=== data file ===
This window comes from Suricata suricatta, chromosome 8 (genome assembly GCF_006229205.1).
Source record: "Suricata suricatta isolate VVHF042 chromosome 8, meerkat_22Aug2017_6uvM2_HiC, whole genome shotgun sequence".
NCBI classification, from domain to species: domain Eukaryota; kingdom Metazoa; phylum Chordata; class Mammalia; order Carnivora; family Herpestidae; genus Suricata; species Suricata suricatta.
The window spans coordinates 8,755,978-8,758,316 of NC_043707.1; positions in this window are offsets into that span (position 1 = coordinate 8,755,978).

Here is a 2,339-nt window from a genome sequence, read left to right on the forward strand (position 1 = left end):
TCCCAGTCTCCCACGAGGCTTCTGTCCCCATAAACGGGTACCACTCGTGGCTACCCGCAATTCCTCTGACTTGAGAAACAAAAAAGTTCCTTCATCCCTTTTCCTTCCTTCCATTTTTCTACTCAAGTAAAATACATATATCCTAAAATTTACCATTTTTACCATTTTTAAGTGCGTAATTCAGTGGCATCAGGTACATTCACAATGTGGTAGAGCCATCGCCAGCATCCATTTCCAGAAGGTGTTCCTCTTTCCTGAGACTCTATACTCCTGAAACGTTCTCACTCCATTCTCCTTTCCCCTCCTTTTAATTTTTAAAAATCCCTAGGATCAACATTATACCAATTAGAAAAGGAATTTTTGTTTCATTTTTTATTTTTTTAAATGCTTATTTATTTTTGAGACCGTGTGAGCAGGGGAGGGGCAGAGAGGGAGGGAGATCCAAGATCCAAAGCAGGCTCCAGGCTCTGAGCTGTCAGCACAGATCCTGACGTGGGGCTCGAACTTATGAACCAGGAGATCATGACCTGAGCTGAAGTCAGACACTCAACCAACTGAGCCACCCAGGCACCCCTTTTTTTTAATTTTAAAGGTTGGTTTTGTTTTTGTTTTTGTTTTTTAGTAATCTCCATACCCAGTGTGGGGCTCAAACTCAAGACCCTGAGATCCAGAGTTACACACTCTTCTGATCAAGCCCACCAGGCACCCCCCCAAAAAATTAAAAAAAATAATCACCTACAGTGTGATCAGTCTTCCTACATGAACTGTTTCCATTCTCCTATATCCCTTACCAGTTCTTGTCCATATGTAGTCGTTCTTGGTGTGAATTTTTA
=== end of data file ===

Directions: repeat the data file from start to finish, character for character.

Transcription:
This window comes from Suricata suricatta, chromosome 8 (genome assembly GCF_006229205.1).
Source record: "Suricata suricatta isolate VVHF042 chromosome 8, meerkat_22Aug2017_6uvM2_HiC, whole genome shotgun sequence".
NCBI classification, from domain to species: domain Eukaryota; kingdom Metazoa; phylum Chordata; class Mammalia; order Carnivora; family Herpestidae; genus Suricata; species Suricata suricatta.
The window spans coordinates 8,755,978-8,758,316 of NC_043707.1; positions in this window are offsets into that span (position 1 = coordinate 8,755,978).

Here is a 2,339-nt window from a genome sequence, read left to right on the forward strand (position 1 = left end):
TCCCAGTCTCCCACGAGGCTTCTGTCCCCATAAACGGGTACCACTCGTGGCTACCCGCAATTCCTCTGACTTGAGAAACAAAAAAGTTCCTTCATCCCTTTTCCTTCCTTCCATTTTTCTACTCAAGTAAAATACATATATCCTAAAATTTACCATTTTTACCATTTTTAAGTGCGTAATTCAGTGGCATCAGGTACATTCACAATGTGGTAGAGCCATCGCCAGCATCCATTTCCAGAAGGTGTTCCTCTTTCCTGAGACTCTATACTCCTGAAACGTTCTCACTCCATTCTCCTTTCCCCTCCTTTTAATTTTTAAAAATCCCTAGGATCAACATTATACCAATTAGAAAAGGAATTTTTGTTTCATTTTTTATTTTTTTAAATGCTTATTTATTTTTGAGACCGTGTGAGCAGGGGAGGGGCAGAGAGGGAGGGAGATCCAAGATCCAAAGCAGGCTCCAGGCTCTGAGCTGTCAGCACAGATCCTGACGTGGGGCTCGAACTTATGAACCAGGAGATCATGACCTGAGCTGAAGTCAGACACTCAACCAACTGAGCCACCCAGGCACCCCTTTTTTTTAATTTTAAAGGTTGGTTTTGTTTTTGTTTTTGTTTTTTAGTAATCTCCATACCCAGTGTGGGGCTCAAACTCAAGACCCTGAGATCCAGAGTTACACACTCTTCTGATCAAGCCCACCAGGCACCCCCCCAAAAAATTAAAAAAAATAATCACCTACAGTGTGATCAGTCTTCCTACATGAACTGTTTCCATTCTCCTATATCCCTTACCAGTTCTTGTCCATATGTAGTCGTTCTTGGTGTGAATTTTTA